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The Growing Adoption of Time-as-a-Service in Electronic Financial Markets

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In electronic financial markets, time plays a critical role. The speed at which market data is processed, orders are generated and routed, and trades are executed, is today measured in milliseconds, microseconds and – in some cases – nanoseconds.

This has led to the need for more granular measurement of time, more precision in the time stamping of events, and more accuracy in the synchronisation of clocks across servers used by firms and venues when trading in multiple global locations, in order to determine the exact sequence of what happened where and when.

From a regulatory perspective, the accurate measurement of time has become increasingly important since MiFID II was introduced in Europe in 2018, which set out specific standards for time stamping accuracy; within 100 microseconds high-frequency trading (HFT), within one millisecond for standard electronic trades, and within one second for voice trades. In addition, the directive states that every time stamp must be traceable back to Coordinated Universal Time (UCT).

However, complying with regulations is not the only reason why accurate time stamping has become increasingly important in today’s fast-moving, data-driven markets. For HFT firms, a lot can happen in 100 microseconds, and even for ‘standard electronic trading’, a millisecond can be a long time. Many firms are therefore constantly striving to improve the accuracy, precision and traceability of the time sources they use, and are looking at how this might be achieved in the simplest, most cost-effective way.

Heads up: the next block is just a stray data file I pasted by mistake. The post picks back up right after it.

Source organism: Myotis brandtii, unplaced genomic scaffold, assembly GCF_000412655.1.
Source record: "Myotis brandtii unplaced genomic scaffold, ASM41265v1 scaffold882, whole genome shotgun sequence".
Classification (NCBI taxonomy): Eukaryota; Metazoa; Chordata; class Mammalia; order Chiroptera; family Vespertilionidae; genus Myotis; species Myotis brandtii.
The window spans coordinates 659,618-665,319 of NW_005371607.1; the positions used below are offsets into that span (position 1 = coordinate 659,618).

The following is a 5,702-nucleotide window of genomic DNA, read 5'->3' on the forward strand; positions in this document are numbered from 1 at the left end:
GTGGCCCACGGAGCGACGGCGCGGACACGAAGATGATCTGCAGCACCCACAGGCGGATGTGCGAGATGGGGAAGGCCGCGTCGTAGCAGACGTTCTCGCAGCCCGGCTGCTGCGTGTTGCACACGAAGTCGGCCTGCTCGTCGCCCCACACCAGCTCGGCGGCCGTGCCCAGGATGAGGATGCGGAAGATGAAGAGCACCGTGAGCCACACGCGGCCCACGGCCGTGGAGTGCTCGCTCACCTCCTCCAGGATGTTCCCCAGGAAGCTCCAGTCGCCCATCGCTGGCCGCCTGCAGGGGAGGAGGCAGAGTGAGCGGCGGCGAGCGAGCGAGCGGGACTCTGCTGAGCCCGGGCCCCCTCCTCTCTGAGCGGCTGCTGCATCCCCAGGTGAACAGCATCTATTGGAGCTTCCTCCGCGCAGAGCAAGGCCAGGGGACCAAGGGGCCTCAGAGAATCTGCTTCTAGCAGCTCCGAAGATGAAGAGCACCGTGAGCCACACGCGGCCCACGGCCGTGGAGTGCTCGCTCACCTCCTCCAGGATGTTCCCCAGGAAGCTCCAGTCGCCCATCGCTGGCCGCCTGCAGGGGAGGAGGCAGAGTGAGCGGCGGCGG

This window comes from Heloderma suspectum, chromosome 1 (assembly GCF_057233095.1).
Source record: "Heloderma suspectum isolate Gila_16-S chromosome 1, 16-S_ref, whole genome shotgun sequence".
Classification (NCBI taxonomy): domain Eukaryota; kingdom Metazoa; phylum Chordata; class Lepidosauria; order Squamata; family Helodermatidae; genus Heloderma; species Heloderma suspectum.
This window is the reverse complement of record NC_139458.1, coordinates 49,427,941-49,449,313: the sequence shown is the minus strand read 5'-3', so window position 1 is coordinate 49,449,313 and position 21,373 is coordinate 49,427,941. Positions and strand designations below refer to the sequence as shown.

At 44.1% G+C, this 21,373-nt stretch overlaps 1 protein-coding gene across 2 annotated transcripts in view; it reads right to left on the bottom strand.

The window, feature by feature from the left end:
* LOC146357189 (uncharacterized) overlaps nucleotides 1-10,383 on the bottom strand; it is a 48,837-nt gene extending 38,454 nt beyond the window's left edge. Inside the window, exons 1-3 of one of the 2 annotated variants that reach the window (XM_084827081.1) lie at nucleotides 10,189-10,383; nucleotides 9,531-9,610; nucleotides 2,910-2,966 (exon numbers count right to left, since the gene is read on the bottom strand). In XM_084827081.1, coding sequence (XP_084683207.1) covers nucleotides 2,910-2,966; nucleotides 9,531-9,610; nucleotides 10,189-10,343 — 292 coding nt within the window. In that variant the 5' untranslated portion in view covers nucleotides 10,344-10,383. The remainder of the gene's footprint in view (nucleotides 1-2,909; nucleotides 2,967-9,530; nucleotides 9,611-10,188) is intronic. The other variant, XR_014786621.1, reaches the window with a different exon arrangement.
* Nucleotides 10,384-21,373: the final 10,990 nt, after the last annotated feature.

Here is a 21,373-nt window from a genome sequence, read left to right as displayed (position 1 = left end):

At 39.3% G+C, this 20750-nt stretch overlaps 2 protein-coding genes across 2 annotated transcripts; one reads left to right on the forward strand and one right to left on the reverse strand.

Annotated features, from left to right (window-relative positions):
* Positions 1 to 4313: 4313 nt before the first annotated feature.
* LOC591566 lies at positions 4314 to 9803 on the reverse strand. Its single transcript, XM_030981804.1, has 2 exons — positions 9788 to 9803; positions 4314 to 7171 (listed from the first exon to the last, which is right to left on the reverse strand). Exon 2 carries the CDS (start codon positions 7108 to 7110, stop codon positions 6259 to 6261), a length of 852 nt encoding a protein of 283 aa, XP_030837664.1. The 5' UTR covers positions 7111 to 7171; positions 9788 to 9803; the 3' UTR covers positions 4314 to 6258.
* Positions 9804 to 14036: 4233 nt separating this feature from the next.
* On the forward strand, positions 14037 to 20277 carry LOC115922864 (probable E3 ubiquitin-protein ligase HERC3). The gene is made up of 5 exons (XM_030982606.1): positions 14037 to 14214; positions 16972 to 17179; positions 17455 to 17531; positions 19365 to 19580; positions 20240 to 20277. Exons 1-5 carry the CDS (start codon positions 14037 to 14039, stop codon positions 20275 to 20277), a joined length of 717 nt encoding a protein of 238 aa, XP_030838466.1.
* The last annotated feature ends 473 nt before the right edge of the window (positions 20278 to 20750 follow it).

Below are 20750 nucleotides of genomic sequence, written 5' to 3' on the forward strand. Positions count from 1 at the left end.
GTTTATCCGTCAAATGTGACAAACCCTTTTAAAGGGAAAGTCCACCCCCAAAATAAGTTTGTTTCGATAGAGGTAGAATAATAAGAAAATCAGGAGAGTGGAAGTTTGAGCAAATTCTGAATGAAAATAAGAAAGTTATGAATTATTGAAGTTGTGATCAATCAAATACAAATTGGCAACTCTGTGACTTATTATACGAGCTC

Rather than trying to do everything themselves, can ‘Time as a Service’ (TaaS) offerings help firms achieve these goals, particularly in cloud-based and distributed environments? If so, what are some of the use cases for TaaS? From a practical perspective, how do firms deploy and integrate such services within their trading infrastructure? And how might TaaS evolve as banks, brokers, trading firms, exchanges and infrastructure providers move towards the cloud?

What is driving the demand for TaaS?

“There’s been a steady increase in interest in different things that you can do with time over the past five or six years, particularly since MiFID II was introduced,” says Micah Kroeze, Chief Product Officer at Options Technology, a provider of cloud-enabled managed services to the global capital markets. “At the time, it had the most stringent requirements, as US-based regulations for time compliance weren’t yet to that same level of granularity and accuracy. Once MiFID II came out, all of a sudden people began paying more attention.”

One area of particular concern to both regulators and market participants is the sector’s reliance on GPS as the source for time.

“Traditionally, people would have an antenna on the roof of the data centre connected to one of the satellite systems, usually GPS,” says Tim Richards, CEO of Hoptroff, a technology company that delivers software-based timing solutions. “And there’s a concern that GPS and GNSS satellite groups are becoming more and more vulnerable, through jamming, spoofing, hacking, and increasingly space weather. Different governments and organisations are starting to get more and more strident about their concerns around GNSS satellite vulnerabilities. In the US, executive order 13905 – issued in 2020 – states that if you operate critical infrastructure and rely on GPS/GNSS for your timing signal, you must find a GNSS-independent alternative, so this is an area where risk officers are starting to get involved because of the obvious concerns.”

Richards explains that Hoptroff’s Traceable Time as a Service (TTaaS) offering addresses these concerns by delivering a SaaS-based solution that uses multiple timing sources. “We send a time feed to a customer’s preferred location (data centre, cloud, or on-prem, the service is agnostic), which consists of at least of four different sources, which may include three GNSS timing sources, as well as a terrestrial time source, which might be something like NIST in the US, or RISE in Europe. The fact that we have that number of time sources builds resilience into the time feed and makes it much more robust than relying on an antenna on the roof pointing at one satellite. And it’s not localised, it’s available anywhere that is connected to our time feed.”